27 Oct 2016

Managing Expectations...

I'm pretty sure I've written about managing expectations before.  And without sounding a bit Eeyore-ish, specifically about lowering expectations.  I don't think I'm a pessimist, I'm a realist and to be honest that's what 10+ years working in this industry has done for me.

So the context of my theme 'Managing Expectations' is largely aimed at individuals who are relocating to the North.  Or at least, advertising and marketing professionals who are leaving London.  I've had a few conversations this week that I'm sure are just as frustrating for the candidates as they are for me.  I'd like to start with some basic observations:

I'm human.  I get that we all want to earn as much money as possible.
I'm a recruiter.  I want to make as much money as possible from each placement.
I'm a professional.  I'm not a Cowboy recruiter.  I have sound ethics.
I'm here for the long term.  I build long standing relationships with clients and candidates alike.
I have as much responsibility for my clients (the employers) as I do for my candidates (who are also clients).
I know what I'm talking about (when it comes to recruitment...).
I'm a realist.

The problem is that it takes time to build trust. Both from a client and a candidate perspective and that's why 'call ins' can be challenging.  This week, my first example was with a candidate who is originally from the North but post graduation, went off to the Big Smoke and now has 18 months agency experience in client services.  I asked for a CV and we then had a chat.  Great candidate, bright, engaging, has gained some excellent skills with a global agency, strong academic track record, commercially sound etc. I could go on.  So far so good, I was feeling very positive.  Until we got to the killer question.  'So', I said, 'What are we looking for money wise?'.   The candidate was very confident, 'I'm on £25k now but I'll be looking for a minimum of £26k in my next role'.   At this point, I'm always faced with a few challenges as to how to diplomatically tell a candidate that it's unlikely (but not impossible) that they will secure this.  And pretty much always, I'm then faced with resistance and the previously friendly conversation can go sideways.   So, I tried to rescue the conversation.  I asked whether other recruiters had advised similar - they had, and yet the candidate was convinced the world was against them and that there was no movement on money.  I switched tactic and asked about Job Title and role.  Things didn't improve. If the job title wasn't Account Manager or Senior Account Manager, they weren't interested.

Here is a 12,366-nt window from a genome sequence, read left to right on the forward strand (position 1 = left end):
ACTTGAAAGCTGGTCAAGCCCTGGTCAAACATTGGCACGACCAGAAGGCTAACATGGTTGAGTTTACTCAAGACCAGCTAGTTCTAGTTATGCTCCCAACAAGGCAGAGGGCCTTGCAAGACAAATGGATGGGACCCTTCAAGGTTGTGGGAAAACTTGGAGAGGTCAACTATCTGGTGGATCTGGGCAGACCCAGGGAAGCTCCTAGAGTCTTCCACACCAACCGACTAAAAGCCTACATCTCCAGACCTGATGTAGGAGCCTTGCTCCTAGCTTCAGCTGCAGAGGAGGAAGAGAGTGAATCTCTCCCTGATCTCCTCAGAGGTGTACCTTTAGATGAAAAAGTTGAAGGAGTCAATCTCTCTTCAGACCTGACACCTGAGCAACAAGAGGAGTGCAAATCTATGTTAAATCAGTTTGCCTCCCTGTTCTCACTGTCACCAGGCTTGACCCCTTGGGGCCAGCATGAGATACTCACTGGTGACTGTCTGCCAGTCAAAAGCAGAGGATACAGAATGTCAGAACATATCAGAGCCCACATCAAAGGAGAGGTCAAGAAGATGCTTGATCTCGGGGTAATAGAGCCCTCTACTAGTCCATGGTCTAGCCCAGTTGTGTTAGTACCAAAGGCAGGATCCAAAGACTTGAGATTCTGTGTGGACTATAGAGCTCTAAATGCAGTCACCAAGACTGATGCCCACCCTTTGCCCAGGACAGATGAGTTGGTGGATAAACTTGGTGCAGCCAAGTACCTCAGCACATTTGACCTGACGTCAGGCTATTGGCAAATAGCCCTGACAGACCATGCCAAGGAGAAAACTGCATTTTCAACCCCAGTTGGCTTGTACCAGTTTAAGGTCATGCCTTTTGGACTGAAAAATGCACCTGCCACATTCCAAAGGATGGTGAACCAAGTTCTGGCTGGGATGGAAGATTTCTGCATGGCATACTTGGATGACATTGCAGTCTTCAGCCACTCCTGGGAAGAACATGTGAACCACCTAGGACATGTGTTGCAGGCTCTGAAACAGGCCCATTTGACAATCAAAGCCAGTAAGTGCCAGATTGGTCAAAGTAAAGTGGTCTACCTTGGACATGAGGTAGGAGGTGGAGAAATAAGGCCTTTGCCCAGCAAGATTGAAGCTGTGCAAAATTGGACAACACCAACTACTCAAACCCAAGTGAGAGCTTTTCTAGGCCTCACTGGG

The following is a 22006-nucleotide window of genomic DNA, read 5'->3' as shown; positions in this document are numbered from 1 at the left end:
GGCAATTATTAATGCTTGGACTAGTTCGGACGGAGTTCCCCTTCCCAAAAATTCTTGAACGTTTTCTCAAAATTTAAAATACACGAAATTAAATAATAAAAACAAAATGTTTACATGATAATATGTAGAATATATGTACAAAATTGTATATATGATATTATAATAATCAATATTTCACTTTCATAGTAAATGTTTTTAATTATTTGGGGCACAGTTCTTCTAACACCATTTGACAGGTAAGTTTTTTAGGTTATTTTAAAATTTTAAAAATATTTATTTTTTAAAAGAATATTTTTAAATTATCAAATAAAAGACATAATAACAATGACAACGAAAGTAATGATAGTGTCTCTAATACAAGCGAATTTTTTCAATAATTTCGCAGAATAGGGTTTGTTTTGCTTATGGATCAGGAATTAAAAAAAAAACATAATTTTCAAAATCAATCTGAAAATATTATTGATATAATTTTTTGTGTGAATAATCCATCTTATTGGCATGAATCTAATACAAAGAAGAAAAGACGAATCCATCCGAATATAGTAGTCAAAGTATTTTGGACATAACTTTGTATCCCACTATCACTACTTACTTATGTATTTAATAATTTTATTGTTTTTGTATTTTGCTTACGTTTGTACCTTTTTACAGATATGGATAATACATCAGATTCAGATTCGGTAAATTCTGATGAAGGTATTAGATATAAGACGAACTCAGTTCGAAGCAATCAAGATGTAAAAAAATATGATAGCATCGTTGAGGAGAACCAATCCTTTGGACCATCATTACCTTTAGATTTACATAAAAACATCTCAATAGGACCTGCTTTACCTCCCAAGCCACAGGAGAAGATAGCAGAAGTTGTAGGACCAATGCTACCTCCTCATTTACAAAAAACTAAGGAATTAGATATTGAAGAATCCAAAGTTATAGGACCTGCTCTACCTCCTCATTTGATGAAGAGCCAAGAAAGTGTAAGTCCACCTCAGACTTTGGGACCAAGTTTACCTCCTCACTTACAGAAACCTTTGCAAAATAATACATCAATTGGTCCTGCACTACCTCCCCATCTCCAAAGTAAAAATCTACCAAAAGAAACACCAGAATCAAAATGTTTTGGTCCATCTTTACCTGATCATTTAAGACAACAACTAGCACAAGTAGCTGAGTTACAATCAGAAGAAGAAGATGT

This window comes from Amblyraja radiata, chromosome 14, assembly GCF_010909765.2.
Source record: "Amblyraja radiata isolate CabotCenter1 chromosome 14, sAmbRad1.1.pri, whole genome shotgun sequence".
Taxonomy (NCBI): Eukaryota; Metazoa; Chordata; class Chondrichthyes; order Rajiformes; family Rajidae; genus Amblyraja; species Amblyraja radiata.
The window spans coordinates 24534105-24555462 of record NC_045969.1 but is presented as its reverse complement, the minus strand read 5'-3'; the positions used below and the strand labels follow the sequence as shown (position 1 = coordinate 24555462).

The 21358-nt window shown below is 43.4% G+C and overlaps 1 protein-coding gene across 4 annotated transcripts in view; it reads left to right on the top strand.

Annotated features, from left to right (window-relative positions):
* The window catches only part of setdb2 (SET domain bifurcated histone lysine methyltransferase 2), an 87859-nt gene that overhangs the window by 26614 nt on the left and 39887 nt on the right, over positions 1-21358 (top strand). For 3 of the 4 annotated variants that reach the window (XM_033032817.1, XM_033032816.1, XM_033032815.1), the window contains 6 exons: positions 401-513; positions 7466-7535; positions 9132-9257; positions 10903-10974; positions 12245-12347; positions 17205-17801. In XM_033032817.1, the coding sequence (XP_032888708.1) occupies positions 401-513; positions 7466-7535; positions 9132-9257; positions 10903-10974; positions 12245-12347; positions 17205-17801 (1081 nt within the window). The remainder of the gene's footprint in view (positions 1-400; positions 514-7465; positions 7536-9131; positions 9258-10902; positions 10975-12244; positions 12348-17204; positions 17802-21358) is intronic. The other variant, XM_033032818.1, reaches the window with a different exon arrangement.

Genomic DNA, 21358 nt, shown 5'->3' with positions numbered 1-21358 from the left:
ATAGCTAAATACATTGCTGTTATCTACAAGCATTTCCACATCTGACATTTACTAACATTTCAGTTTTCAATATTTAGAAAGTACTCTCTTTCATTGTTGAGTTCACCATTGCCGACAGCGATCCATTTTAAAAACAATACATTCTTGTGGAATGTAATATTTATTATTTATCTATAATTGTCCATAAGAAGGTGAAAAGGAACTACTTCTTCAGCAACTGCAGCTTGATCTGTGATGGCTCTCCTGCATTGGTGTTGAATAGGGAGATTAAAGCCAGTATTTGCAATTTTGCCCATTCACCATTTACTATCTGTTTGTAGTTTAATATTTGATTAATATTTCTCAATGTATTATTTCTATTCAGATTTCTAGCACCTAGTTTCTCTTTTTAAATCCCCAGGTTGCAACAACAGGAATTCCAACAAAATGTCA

Now, there is usually flexibility with clients.  They will consider individuals and their specific experience and as the majority of agencies are independent (in the North), they are less constrained by job title and salary bandings - it's up to you to prove you are 'worth it'.   Whilst many clients do continue to look at 'how many years experience', they appreciate there are anomalies and that whilst most employees will take 3-4 years to get to solid Account Manager level, others may get there a bit quicker (or a little later).

There are two real points to this ramble.  The first is that there are differences between salaries in London and everywhere else, particularly the North.  Remember that the cost of living is much cheaper up here, and that's usually the key driver for relocation - that and being close to families and friends.  So, chances are, if you are relocating North, you are going to need to take a drop in salary.  It's likely that even with a drop in salary, you'll still come out on top.  It's important to remember what your primary reason for moving is and that as always, some compromise is going to need to be made.